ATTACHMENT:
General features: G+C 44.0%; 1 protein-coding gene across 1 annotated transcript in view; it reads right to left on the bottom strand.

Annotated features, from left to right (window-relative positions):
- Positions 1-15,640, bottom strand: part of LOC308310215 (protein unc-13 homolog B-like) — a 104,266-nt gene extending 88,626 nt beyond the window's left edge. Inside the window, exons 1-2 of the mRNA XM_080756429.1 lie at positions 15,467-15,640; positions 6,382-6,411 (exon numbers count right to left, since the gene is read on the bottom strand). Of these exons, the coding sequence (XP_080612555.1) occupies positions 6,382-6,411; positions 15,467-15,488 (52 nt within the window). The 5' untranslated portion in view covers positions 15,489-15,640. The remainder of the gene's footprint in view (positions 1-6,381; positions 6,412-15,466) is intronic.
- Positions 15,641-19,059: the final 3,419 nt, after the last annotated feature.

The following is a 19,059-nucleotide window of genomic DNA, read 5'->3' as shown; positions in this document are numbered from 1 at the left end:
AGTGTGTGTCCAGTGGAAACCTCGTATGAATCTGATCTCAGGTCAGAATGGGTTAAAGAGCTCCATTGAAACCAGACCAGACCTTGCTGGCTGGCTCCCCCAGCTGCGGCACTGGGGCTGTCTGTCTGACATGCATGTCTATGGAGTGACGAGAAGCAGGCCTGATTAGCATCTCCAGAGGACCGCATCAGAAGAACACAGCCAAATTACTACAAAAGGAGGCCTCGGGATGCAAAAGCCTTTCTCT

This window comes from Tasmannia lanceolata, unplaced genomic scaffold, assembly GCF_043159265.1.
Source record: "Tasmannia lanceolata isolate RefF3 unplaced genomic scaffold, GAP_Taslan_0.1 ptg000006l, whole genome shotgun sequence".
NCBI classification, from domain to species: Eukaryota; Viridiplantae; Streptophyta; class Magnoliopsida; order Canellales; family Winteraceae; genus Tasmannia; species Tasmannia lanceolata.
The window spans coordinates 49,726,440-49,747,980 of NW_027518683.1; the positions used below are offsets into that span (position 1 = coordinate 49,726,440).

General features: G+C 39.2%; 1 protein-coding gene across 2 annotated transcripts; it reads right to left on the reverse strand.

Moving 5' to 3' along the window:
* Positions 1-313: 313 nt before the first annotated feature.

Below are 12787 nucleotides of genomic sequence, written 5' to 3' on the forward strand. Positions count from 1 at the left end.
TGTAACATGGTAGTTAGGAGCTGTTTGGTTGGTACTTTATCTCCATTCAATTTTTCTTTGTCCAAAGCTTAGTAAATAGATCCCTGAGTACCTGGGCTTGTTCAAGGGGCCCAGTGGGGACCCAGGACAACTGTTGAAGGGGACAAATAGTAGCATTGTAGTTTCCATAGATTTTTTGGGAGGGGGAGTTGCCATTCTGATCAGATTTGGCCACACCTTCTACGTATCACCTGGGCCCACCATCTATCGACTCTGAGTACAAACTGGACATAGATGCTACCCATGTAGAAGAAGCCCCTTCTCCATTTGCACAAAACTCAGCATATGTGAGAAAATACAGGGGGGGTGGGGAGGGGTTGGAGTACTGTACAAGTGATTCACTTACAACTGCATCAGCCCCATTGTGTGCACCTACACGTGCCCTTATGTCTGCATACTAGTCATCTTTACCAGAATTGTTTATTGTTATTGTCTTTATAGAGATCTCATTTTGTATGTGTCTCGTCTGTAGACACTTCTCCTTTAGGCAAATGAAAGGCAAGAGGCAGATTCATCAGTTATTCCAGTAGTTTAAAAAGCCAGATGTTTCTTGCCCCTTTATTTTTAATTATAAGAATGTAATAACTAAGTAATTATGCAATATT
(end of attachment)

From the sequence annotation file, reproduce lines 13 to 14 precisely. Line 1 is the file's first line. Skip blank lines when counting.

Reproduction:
* Positions 1-313: 313 nt before the first annotated feature.

Below are 12787 nucleotides of genomic sequence, written 5' to 3' on the forward strand. Positions count from 1 at the left end.